+When the IO scheduler changes from a read to a write batch,
+it begins the elevator from the request that is on the head of the
+write expiration FIFO. Likewise, when changing from a write batch to
+a read batch, scheduler begins the elevator from the first entry
+on the read expiration FIFO.
+4. Read anticipation.
+Read anticipation occurs only when scheduling a read batch.
+This implementation of read anticipation allows only one read request
+to be dispatched to the disk controller at a time. In
+contrast, many write requests may be dispatched to the disk controller
+at a time during a write batch. It is this characteristic that can make
+the anticipatory scheduler perform anomalously with controllers supporting
+TCQ, or with hardware striped RAID devices. Setting the antic_expire
+queue paramter (see below) to zero disables this behavior, and the anticipatory
+scheduler behaves essentially like the deadline scheduler.
+When read anticipation is enabled (antic_expire is not zero), reads
+are dispatched to the disk controller one at a time.
+At the end of each read request, the IO scheduler examines its next
+candidate read request from its sorted read list. If that next request
+is from the same process as the request that just completed,
+or if the next request in the queue is "very close" to the
+just completed request, it is dispatched immediately. Otherwise,
+statistics (average think time, average seek distance) on the process
+that submitted the just completed request are examined. If it seems
+likely that that process will submit another request soon, and that
+request is likely to be near the just completed request, then the IO
+scheduler will stop dispatching more read requests for up time (antic_expire)
+milliseconds, hoping that process will submit a new request near the one
+that just completed. If such a request is made, then it is dispatched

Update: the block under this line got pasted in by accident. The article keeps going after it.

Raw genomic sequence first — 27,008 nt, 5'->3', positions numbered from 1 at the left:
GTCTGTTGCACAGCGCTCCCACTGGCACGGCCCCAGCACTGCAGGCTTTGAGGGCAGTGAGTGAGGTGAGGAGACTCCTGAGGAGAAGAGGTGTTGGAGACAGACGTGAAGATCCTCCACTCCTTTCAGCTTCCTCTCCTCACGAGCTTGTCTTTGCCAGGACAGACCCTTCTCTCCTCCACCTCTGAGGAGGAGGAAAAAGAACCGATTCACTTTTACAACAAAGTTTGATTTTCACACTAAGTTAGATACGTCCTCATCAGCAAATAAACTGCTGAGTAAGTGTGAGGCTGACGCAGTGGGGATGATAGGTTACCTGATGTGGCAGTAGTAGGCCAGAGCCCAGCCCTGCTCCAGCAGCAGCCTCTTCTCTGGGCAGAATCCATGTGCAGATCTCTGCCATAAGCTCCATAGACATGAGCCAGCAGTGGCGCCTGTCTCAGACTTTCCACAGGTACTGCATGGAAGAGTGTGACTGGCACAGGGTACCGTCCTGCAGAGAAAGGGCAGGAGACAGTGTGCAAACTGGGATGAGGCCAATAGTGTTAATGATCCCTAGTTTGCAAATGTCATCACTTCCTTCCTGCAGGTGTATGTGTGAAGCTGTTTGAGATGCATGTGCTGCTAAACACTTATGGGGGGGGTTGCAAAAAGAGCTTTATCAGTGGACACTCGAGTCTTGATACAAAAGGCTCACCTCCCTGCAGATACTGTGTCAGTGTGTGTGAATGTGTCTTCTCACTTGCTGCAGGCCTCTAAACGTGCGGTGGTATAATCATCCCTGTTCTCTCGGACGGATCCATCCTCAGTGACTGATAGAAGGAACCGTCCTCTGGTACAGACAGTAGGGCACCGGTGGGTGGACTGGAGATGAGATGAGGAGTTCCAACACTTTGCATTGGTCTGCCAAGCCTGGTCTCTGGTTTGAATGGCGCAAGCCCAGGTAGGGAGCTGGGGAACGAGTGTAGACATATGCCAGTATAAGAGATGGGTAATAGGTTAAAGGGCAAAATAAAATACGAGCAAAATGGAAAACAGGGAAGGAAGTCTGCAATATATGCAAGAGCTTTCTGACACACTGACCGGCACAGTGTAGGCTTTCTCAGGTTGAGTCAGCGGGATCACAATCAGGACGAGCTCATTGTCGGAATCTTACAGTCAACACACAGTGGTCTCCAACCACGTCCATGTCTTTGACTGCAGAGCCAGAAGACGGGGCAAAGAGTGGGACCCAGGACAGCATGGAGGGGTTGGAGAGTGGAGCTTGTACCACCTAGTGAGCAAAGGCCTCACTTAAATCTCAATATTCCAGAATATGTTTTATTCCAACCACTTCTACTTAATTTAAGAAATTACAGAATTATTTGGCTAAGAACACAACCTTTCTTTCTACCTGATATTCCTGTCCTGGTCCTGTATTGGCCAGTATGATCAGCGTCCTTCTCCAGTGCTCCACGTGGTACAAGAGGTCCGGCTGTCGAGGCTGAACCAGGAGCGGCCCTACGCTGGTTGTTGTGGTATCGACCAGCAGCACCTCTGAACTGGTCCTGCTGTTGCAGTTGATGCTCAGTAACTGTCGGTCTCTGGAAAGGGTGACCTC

+immediately. If the antic_expire wait time expires, then the IO scheduler
+will dispatch the next read request from the sorted read queue.
+To decide whether an anticipatory wait is worthwhile, the scheduler
+maintains statistics for each process that can be used to compute
+mean "think time" (the time between read requests), and mean seek
+distance for that process. One observation is that these statistics
+are associated with each process, but those statistics are not associated
+with a specific IO device. So for example, if a process is doing IO
+on several file systems on separate devices, the statistics will be
+a combination of IO behavior from all those devices.
+Tuning the anticipatory IO scheduler
+When using 'as', the anticipatory IO scheduler there are 5 parameters under
+/sys/block/*/queue/iosched/. All are units of milliseconds.
+The parameters are:
+* read_expire
+ Controls how long until a read request becomes "expired". It also controls the
+ interval between which expired requests are served, so set to 50, a request
+ might take anywhere < 100ms to be serviced _if_ it is the next on the
+ expired list. Obviously request expiration strategies won't make the disk
+ go faster. The result basically equates to the timeslice a single reader
+ gets in the presence of other IO. 100*((seek time / read_expire) + 1) is
+ very roughly the % streaming read efficiency your disk should get with
+ multiple readers.
+* read_batch_expire
+ Controls how much time a batch of reads is given before pending writes are
+ served. A higher value is more efficient. This might be set below read_expire
+ if writes are to be given higher priority than reads, but reads are to be
+ as efficient as possible when there are no writes. Generally though, it
+ should be some multiple of read_expire.
+* write_expire, and
+* write_batch_expire are equivalent to the above, for writes.
+* antic_expire
+ Controls the maximum amount of time we can anticipate a good read (one
+ with a short seek distance from the most recently completed request) before
+ giving up. Many other factors may cause anticipation to be stopped early,
+ or some processes will not be "anticipated" at all. Should be a bit higher
+ for big seek time devices though not a linear correspondence - most
+ processes have only a few ms thinktime.